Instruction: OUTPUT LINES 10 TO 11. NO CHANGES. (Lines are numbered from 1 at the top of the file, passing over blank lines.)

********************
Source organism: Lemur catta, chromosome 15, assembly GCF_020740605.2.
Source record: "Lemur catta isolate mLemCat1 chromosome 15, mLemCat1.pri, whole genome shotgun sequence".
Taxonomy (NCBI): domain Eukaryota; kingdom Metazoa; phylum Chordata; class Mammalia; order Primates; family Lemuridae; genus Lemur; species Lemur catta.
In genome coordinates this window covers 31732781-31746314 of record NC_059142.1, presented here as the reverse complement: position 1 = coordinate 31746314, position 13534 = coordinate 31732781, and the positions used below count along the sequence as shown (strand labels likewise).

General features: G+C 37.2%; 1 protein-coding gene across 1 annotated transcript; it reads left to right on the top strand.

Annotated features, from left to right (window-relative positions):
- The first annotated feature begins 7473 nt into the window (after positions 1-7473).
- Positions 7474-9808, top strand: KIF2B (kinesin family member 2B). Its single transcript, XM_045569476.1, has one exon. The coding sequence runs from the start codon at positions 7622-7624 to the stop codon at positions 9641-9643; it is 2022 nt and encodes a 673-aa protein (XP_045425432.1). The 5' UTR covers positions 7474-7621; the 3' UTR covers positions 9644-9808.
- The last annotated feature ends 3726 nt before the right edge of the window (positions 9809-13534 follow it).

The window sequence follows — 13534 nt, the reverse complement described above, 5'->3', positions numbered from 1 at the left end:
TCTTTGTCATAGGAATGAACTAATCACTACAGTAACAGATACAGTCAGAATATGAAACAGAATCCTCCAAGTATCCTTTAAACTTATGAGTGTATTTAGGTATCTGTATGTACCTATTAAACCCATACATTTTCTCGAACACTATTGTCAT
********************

The window sequence follows — 13534 nt, the reverse complement described above, 5'->3', positions numbered from 1 at the left end:
TCTTTGTCATAGGAATGAACTAATCACTACAGTAACAGATACAGTCAGAATATGAAACAGAATCCTCCAAGTATCCTTTAAACTTATGAGTGTATTTAGGTATCTGTATGTACCTATTAAACCCATACATTTTCTCGAACACTATTGTCAT